Double negative statements, I misread it at "doesn't mean they're improving" at first
Only the "Tick" in the "Tick-tick model" refers to process/node shrink. Process shrinks always have efficiency improvements and we're talking about very large efficiency improves every full-node advancement.
Efficiency here has double meaning (actually its a cause-and-effect): Given a near-identical micro-architecture at the same level of performance, it would:
- be able to deliver the using half the silicon (literally half),
- lower power consumption (as a result of using less silicon).
Chip-makers like Intel, AMD, nvidia, ARM, and Qualcomm, usually don't just shrink and do nothing, they'd almost always sacrifice some extra power consumption headroom to get higher performance, either by:
- Increasing the clock speed (aka CPU freqeuncy),
- stuffing in more transistors in the chips (more relevant to GPUs)
The "Tock" in the "Tick-tock model" refers to "Architectural Improvements". Given the same process node, we get better efficiency and performance. Intel's 5th gen Broadwell and 6th gen Skylake is a great example of a "Tock" (although I think the first tock, 1st gen Nehalem vs 2nd Gen Sandy Bridge, was more drastric).
Kaby Lake was the first new micro-architecture for the Core CPUs to not follow the "Tick-Tock Model", but introducing the newer "Process, Architecture, Optimization". This is no good news for tech enthusiasts. It was always the process that brings greater overall improvements. So undoubtedly x86 CPUs will slow down on improving performance.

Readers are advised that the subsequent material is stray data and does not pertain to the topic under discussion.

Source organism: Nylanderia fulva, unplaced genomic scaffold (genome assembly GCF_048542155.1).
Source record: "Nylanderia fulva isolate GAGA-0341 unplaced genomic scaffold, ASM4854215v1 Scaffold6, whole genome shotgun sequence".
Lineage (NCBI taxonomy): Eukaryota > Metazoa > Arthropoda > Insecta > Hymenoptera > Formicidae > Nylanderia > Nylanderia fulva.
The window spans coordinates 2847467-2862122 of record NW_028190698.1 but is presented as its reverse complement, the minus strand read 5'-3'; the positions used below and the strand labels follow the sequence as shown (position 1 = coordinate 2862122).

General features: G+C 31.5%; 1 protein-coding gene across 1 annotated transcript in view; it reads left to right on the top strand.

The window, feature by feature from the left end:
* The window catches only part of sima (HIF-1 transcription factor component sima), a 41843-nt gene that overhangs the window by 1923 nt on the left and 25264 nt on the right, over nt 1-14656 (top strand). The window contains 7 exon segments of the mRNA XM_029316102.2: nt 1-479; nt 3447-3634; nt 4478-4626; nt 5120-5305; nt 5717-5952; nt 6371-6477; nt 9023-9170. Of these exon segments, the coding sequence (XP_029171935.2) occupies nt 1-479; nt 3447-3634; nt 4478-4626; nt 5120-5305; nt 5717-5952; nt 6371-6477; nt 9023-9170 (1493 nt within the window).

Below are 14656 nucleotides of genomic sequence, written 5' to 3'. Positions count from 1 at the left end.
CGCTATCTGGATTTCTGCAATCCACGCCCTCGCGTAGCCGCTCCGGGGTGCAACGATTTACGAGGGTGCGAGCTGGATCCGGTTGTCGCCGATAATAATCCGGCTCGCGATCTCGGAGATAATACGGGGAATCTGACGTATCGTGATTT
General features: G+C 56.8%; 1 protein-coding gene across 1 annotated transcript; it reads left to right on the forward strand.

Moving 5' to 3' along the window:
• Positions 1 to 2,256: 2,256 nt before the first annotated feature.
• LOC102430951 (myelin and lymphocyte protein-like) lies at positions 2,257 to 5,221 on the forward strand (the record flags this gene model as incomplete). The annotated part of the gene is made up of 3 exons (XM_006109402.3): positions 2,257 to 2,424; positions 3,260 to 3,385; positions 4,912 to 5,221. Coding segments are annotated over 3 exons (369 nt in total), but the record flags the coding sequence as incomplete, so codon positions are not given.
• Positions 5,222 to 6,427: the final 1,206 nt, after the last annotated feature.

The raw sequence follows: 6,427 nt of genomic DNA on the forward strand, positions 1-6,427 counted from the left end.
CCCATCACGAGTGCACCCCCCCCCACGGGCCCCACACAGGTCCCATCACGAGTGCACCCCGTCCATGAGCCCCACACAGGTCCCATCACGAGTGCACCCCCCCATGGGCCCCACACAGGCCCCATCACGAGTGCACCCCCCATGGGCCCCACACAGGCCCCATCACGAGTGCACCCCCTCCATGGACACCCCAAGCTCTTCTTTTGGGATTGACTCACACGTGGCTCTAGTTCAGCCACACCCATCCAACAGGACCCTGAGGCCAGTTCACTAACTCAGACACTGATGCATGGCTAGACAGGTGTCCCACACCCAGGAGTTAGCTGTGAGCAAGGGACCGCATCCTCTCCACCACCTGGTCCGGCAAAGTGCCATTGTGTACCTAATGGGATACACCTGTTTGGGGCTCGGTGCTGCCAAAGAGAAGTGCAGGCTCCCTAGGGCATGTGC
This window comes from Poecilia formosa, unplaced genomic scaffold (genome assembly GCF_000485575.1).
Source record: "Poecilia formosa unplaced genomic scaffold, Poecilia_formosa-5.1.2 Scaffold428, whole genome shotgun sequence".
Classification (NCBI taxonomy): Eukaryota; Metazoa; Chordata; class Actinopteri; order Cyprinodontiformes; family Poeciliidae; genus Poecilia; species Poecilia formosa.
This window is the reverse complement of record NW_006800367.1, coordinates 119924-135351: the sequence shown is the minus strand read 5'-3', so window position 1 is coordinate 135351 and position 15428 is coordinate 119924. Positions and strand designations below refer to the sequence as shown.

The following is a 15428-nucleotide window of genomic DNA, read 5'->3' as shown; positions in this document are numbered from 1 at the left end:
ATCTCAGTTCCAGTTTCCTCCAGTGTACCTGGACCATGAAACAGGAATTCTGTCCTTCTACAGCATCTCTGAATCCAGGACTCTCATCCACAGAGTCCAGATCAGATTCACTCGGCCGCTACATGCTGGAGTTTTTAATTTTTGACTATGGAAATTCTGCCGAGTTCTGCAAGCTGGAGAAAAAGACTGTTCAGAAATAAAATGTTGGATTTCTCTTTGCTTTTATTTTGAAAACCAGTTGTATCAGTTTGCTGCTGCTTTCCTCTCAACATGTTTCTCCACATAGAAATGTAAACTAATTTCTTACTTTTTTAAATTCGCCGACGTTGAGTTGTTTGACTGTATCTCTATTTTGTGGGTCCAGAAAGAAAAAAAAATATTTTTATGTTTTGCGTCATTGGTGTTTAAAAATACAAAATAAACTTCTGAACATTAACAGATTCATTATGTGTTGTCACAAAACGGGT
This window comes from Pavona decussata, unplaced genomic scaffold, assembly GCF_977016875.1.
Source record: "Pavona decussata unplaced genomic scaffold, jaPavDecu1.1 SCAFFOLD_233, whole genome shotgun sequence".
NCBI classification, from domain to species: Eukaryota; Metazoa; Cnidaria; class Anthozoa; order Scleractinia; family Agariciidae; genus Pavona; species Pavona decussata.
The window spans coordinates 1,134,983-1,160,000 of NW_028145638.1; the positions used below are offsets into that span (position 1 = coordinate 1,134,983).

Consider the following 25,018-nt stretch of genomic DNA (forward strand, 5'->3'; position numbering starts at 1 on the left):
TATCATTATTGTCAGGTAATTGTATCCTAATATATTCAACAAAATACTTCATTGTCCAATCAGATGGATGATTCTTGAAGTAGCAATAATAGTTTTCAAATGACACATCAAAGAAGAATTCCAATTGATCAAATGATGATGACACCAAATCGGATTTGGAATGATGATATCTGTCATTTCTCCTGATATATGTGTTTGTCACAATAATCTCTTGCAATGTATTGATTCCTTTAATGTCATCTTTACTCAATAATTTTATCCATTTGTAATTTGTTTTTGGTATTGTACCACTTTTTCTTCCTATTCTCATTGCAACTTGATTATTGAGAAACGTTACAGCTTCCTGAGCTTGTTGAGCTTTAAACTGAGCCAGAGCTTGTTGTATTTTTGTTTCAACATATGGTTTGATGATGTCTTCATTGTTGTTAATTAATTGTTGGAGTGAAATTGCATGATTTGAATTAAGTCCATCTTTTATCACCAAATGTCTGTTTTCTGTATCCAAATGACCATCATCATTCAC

Let's talks about process/node/die shrinks
Intel was always the leader of fabrication processes (i.e. the process shrinks), and by far (like a one to two year lead) - quite "state-of-the-art". This is also one of the reasons why AMD never kept up. Intel of course didn't want to give up this competitive advantage, but process shrinks cannot go indefinitely, and the smaller the node, the more difficult it is to shrink. 10nm (Cannonlake) seems to be the first apparent slowdown. This is a physical limitation. This also implies that all silicon-based chips would suffer highly similar patterns, so by the time ARM-based chips hits a certain node, they'd slow down as well.
Oh by the way, of all the major chip makers, only Intel has their own fabrication plants. All other chip designer actually outsource to their fabrication partners, like Samsung, TSMC and GlobalFoundry. Qualcomm gets their ARM processors fabbed by Samsung (mostly), and their latest addition, the Snapdragon 835 is being made on the 10nm process, which sounds the same as Cannonlake, but since Samsung and Intel does it differently, they cannot be directly compared. For example, it was said that Samsung's 14nm didn't really match Intel's 14nm in efficiency, but some sources says otherwise. It's hard to compare because Intel would never use Samsung's fab and would never let other's use their fab, so architecture matters. Anyways, this does not matter as they near the physical limitation (which people are still unclear when the limitation would be hit).
TL;DR + conclusion:
This means that although Intel's process is slowing down, it is likely that other chipmaker's process would slow down as well. So as long as everyone is using silicon to make their semiconductor chips, they'd face the same physical limitations.